N70. Henize 70

n70-dcp-odn-11-final5-cc

Click on the image for a larger version

 

This image has been selected as Astronomy Picture Of the Day (APOD) on Feb 4th, 2019

N70, a rather peculiar nebula located in the Large Magellanic Cloud (LMC) is very often described as a superbubble. The exact nature of this bubble-like nebula is not fully understood (or at least, decided). As early as 1981, Rosado et al. published an article in Astronomy and Astrophysics giving clear hints (not confirmations) that the shape of N70 was due to shock waves, that “should be attributed to an old supernova explosion”. In 1999, Skelton et al. take this nature for granted but, in 2014, Zhang et al. stated that it is not yet confirmed that N70 be a SNR. What we know, despite its real origin, is that N70’s morphology has been also shaped by the OB association LH114, a tight group of hot O and B stars located at the center of the bubble.

This nebula presents also some interesting parameters. As described in the literature, its NII emission is quite strong, comparable with its Halpha emission, what is consistent with its potential SNR origin. What is amazing, though, is that this nebula is quite bright in SII. Apparently, the SII/Ha ratio increases from the center to the external wisps. In order to be able to confirm all this, this image was taken with four different 3nm bandpass narrowband filters (Halpha, NII, OIII and SII). From the obtained images, we can confirm that the NII signal is approximately the same as the Halpha (the fact that it was taken with 3nm Halpha, allows to confirm that the NII line was not captured with the Halpha filter, as it would have been the case if a 5nm bandpass filter would have been used instead). Moreover, SII is indeed quite  bright, as stated by Zhang. Not only this, its distribution is not restricted only to the external wisps, but mostly to the right lobe (towards NE). The figure below (a negative image of the difference between the SII image and the Halpha image) clearly shows this fact:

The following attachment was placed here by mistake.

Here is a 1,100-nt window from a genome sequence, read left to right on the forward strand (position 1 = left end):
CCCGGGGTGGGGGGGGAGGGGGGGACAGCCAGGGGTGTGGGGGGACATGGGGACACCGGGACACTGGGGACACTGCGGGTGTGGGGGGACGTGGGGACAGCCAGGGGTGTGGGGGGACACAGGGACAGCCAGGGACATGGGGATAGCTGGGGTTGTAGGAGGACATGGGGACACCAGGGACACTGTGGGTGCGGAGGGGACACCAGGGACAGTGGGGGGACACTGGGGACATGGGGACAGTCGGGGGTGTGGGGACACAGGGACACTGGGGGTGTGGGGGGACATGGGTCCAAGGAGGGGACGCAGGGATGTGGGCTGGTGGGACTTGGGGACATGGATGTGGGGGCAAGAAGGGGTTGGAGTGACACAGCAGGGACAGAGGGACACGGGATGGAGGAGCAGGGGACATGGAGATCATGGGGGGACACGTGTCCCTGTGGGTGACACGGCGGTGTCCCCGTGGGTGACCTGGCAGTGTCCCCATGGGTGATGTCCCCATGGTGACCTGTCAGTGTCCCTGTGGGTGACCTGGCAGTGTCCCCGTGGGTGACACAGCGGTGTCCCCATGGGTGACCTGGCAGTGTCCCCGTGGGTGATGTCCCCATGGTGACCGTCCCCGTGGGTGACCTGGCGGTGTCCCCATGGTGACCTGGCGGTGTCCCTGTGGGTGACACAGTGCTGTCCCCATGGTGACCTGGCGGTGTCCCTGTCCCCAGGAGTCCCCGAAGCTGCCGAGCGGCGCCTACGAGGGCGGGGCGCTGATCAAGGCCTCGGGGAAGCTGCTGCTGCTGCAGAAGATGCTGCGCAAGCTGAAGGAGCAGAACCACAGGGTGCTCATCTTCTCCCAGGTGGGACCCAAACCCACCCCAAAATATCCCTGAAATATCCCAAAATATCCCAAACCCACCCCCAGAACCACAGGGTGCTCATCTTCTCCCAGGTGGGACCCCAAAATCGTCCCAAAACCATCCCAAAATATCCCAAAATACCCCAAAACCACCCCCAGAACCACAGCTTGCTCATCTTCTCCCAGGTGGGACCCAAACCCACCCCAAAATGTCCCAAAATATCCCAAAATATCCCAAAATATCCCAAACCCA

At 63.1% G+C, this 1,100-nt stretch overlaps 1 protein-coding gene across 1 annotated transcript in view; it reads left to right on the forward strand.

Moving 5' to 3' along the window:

n70-sii-ha differencetoshowincreasedratio-neg

 

The OIII emission is also very distinctive, located in the central bubble and pictured here in greenish-blue. The very faint bluish nebula (also quite rich in Oxygen) located to the lower right of N70 is, up to my knowledge, an uncatalogued nebula.

An image taken by Zhang et al. with the Blanco 4m telescope at Cerro Tololo, and mapping SII to Red and OIII to Green, confirms the previous images. This image, see below, has been rotated to match my image.

 

nszhang-httpsarxiv.orgpdf1407.6718

N70 taken with the Blanco 4m telescope at Cerro Tololo. Copyright Zhang et al.

 

Additional Information

Object

Name(s): N70, Henize 70, DEM L301

Type: Emission Nebula and probable SNR.

RA:  05h 43m 21.4s

Dec: -67º 50’ 16.4”

Constellation: Doradus

Size (arcmin): 7×8

Magnitude: +14

Distance: 170,000 ly

Image

Date: 2018-12-22 to 2018-12-28

Location: iTelescope.net, SSO near Coonabarabran, NSW Australia

Size (arcmin): 37×36

Telescope: Planewave CDK 20” f/6.8

Camera: SBIG STX16803 (4096x4096pix)

Guiding: Astrodon MonsterMOAG off-axis guider

Total exposure: 29.5 hours (Ha: 19x30min; NII: 12x30min; OIII: 13x30min; SII: 12x30min; RGB: 18x5min)

Processing: CCDStack, Photoshop CC 2019

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